I recently took one of those Checklist of places you’ve been on Facebook and wondered what the list would look like if it was creative ways to explore the places I find myself. What would it include? Creating a plein air painting of a travel destination you have been thinking about, like the French 19th century painter Louise-Joséphine Sarazin de Belmont (1790-1870) who painted View of an Italian City (n.d.); making a sculpture from nature as you take a walk, like Richard Long’s Cornwall Summer Circle (1995), a work composed of stone fragments the artist collected from a walk through the Cornish landscape; or dancing what you create like Sophie Taeuber-Arp (1889-1943) who was both dancer and painter and merged the spirit of her Dada paintings into her physical movement to create something resembling joyous abstraction of the nonsensical (she would have totally nailed it as a TikTok-er). My list goes on but what are some creative things that you can think of doing when you find yourself in local spaces, foreign places, and the in between of the everyday?

This type of arts-based (Barone & Eisner, 2011) exploration and research involves the subtle everyday creative interactions making them visible, something we all can inspire within ourselves and share with others. It is a way of taking what we see, participate in, while adding our own twist. In this way we gather knowledge, make knowledge, make knowledge about knowledge, and also re-make knowledge using our own preferences and circumstances, becoming the expression of creative research rather than having its outcome and product as the object of research. The term art then becomes experiential where we have the opportunity to make sense of who, how, when, where, etc. of ourselves, our hopes, desires, and fosters the creative within us.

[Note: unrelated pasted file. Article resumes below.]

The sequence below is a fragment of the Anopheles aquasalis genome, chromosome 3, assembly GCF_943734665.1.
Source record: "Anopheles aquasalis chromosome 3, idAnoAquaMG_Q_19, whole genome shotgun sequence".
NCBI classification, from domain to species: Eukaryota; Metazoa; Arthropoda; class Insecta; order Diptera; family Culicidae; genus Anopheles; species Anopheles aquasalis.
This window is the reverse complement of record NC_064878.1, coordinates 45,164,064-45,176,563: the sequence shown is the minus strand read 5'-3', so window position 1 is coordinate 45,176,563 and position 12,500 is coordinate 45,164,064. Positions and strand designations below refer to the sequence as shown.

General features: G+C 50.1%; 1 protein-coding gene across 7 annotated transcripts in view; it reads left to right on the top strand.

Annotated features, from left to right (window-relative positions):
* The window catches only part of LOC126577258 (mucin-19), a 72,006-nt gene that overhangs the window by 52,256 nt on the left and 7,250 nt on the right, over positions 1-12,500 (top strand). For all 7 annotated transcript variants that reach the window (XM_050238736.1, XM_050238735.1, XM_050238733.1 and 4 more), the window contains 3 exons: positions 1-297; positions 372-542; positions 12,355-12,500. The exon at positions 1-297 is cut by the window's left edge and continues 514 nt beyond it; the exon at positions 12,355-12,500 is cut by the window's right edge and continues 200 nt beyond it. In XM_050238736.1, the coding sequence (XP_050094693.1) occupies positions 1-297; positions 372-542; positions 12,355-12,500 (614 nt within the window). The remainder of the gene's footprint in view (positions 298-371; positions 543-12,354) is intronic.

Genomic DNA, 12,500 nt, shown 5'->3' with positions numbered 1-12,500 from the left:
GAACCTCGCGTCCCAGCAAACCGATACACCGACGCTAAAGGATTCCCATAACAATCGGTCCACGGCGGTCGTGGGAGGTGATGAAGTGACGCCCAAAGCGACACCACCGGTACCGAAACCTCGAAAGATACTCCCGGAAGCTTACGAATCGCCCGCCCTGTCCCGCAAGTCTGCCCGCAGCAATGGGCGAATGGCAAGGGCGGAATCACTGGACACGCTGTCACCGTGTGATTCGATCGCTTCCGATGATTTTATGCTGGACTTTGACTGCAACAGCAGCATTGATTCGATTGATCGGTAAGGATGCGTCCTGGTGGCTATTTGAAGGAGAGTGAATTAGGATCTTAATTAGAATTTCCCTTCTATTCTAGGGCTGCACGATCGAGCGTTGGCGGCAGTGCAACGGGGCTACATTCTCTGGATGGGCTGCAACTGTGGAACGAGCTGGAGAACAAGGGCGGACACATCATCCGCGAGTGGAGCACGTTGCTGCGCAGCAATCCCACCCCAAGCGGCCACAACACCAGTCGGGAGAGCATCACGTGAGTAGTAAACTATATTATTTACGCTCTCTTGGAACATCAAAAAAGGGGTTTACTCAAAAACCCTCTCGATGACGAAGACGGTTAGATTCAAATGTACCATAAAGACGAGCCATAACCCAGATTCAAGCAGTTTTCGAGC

It’s time to explore in new ways to foster our creative selves as a place of joy and fulfillment, to find the good we want in the world within our creative selves.As the weather becomes amazing, I hope you find a moment to make your checklist whether in a new place creating, collecting on a journey, or dancing your painting, or whatever you envision that brings your creative soul joy! And please don’t forget to share. Happy Spring!

Barone, T. & Eisner, E. (2011). Arts based research. Sage Publications, Inc.

Long, R. (1995). Cornwall summer circle [collected stones]. RICHARD LONG. Exhibitions/2011exhi-bitions/cornsummer.html

Sarazin de Belmont, L-J. (n.d). View of an Italian city [Oil on linen, laid down on paper]. THE MET. art/collection/search/440370

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Supervision/Administration Division Director

Wow, here we are at the end of another school year! I’m sure you did a lot of good this year for the arts and education in your districts, and now I hope you get some well-deserved time off this summer to take care of yourself and do some things you want to do.

As we close out the 2022-2023 school year, please remind your teachers of several things. Encourage your teachers to check out the 2023 FAEA K-12 Student Art Assessment & Virtual Exhibition at We are delighted to see over 400 more entries than last year, and the variety of work is breathtaking. This show is worth checking out.

The 2023 Members Virtual Exhibition (MVE) is open for submissions through FAEA’s website until early August. I encourage you to enter your artwork too!

A wide range of quality PD for art teachers at all levels has been planned throughout the state this summer. It seems every part of Florida will have something happening, so check out the schedule on the FAEA website.